Asked to list Japan’s best exports, most people wouldn’t name whiskey. But after 90 years of dedication to the craft, Japanese distillers are finally being recognized for their top-notch hooch – whiskeys that can be elegant, fruity, and floral yet powerfully spicy and smoky all at once. At last March’s World Whiskies Awards in London, famed distiller Suntory (see Bill Murray-in-Japan flick ‘Lost in Translation‘) took the title of best blended whiskey for its Hibiki 21; the year before, Japanese brands were named best blended malt and best single malt. Sales are spiking, too: In 2010, Suntory exported 5,000 cases to the U.S.; this year, they’ll ship 12,000. Japan’s other main producer, Nikka, has brought two styles stateside to compete. Angus McShane of Los Angeles whiskey bar Seven Grand says his customers can’t get enough of the stuff – literally. “We did a cocktail with Yamazaki 12 that became so popular we had to take it off the menu because we couldn’t get enough product,” he says. “That was two years ago, and we still get people asking for it.” Because Japanese whiskeys are made in the Scotch tradition (malted barley, aged in oak), they were long seen as mere imitations of their U.K. counterparts. But there are differences. Suntory’s and Nikka’s distilleries dot the lush, mountainous islands of Honshu and Hokkaido, whose pure water, naturally filtered through granite, gives their whiskeys a soft, smooth quality. Some are also aged in Japanese oak, which imparts rich, fruity flavor. Perhaps most significant, Japanese distilleries do not share their malts and blends, unlike in Scotland, where producers buy whiskey from makers all over the country to create their booze. It’s part of the reason Japanese whiskeys are often in short supply, and why they’re so reliably good. “If they’re not able to produce a certain amount, they don’t say, ‘Let’s just get something from a different area,’ “says McShane. “They simply won’t sacrifice their product. Because of it, they’ve been able to really fine-tune their own whiskeys and turn out something remarkably consistent.”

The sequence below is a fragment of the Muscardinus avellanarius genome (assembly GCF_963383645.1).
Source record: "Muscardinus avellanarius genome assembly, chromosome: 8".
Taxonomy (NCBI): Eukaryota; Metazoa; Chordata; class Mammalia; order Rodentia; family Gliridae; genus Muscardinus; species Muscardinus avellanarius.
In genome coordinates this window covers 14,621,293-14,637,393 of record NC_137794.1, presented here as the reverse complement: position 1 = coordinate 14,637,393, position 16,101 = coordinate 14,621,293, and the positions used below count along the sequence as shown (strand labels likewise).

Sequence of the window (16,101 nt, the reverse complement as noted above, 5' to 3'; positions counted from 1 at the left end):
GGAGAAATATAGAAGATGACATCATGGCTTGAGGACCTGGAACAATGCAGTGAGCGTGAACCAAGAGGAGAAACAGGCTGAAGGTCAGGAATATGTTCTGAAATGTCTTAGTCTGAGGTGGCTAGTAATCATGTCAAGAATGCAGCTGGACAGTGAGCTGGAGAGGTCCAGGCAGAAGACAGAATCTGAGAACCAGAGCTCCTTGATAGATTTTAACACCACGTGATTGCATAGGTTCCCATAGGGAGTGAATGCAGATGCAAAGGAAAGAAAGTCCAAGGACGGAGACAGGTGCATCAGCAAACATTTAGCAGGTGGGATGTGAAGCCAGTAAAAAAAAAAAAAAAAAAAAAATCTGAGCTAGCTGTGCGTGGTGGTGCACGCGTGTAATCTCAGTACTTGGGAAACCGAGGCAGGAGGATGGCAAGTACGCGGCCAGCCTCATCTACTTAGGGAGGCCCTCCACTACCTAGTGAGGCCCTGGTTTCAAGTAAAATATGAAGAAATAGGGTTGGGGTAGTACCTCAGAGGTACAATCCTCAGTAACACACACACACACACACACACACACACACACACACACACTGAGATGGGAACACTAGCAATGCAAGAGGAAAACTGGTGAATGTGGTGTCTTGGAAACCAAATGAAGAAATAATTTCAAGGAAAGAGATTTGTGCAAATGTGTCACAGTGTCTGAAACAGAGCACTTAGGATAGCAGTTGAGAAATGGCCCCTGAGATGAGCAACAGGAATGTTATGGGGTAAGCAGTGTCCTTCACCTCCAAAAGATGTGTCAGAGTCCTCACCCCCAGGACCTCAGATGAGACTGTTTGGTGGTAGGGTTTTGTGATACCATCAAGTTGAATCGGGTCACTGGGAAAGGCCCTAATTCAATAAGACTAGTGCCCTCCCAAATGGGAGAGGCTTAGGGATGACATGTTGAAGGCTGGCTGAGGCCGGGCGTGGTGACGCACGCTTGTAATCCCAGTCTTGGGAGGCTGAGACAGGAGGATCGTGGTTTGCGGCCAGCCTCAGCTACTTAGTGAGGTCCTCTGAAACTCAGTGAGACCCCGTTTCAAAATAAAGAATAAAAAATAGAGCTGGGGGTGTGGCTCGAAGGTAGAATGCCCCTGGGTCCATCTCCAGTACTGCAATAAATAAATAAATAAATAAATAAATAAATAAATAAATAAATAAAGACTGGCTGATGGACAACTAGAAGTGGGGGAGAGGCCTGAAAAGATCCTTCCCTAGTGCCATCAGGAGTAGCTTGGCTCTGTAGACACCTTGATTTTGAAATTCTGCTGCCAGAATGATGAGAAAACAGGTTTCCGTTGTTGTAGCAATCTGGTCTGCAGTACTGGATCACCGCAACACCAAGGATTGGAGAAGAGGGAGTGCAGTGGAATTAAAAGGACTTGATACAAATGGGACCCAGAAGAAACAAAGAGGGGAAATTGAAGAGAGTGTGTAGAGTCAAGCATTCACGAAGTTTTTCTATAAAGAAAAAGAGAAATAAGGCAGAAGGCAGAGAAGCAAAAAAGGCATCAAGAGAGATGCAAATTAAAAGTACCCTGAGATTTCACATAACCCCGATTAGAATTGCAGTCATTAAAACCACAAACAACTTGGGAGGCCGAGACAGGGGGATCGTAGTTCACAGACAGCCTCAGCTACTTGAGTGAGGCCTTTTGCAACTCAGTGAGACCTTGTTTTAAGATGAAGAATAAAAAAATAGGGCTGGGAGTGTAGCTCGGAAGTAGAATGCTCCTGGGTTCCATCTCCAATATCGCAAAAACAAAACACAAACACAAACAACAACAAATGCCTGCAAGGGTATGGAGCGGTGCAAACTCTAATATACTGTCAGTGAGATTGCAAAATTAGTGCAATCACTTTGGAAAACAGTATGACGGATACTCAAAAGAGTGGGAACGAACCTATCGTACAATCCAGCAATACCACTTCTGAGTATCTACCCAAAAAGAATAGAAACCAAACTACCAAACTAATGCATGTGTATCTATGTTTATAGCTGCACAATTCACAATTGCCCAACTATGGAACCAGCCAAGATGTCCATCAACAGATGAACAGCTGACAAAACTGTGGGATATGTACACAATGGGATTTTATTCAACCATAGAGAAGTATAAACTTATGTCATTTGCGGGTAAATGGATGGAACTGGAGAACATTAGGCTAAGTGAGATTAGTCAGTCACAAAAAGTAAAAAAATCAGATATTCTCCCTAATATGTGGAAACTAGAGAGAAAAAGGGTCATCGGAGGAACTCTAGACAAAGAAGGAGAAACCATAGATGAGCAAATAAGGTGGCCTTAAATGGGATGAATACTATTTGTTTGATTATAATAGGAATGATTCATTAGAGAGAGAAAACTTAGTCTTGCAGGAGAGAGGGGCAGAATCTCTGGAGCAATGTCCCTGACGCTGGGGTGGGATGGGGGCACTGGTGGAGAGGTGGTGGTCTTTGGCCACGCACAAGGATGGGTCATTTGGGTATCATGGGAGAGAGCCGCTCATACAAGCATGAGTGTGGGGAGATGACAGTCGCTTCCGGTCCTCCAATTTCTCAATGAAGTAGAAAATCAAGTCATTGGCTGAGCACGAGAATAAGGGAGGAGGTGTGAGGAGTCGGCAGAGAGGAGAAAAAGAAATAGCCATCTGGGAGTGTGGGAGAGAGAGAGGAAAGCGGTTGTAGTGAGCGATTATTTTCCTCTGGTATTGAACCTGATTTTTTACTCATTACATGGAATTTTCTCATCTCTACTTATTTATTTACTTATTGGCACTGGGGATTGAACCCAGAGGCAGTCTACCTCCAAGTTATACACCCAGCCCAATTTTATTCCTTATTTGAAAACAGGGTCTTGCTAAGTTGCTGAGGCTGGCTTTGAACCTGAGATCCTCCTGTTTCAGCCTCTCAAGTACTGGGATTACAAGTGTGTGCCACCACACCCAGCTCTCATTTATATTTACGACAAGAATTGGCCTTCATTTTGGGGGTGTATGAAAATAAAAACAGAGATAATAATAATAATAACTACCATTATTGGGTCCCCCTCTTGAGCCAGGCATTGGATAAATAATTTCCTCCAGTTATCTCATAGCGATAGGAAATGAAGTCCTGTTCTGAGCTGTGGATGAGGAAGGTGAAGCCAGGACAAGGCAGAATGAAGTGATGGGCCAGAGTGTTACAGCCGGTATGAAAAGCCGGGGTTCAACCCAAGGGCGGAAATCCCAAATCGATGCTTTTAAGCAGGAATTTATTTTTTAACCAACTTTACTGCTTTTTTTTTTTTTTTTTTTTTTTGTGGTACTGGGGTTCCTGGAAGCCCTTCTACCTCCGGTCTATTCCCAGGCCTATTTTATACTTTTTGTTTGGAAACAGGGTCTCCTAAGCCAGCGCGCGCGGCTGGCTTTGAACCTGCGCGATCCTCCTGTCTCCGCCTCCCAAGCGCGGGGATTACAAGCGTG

Though Japanese whiskeys range widely in flavor and body, from the light to the more bold, they are all very well balanced, a characteristic McShane says makes them great for new whiskey drinkers. “They’re very approachable,” he says. “I give the Yamazaki 12 as a gift for that reason.” As for his personal favorite, McShane says it’s impossible to choose: “Every time I’ve been introduced to a new Japanese whiskey, I’ve been even more impressed. So I’d say my favorite is the one I have yet to try.”
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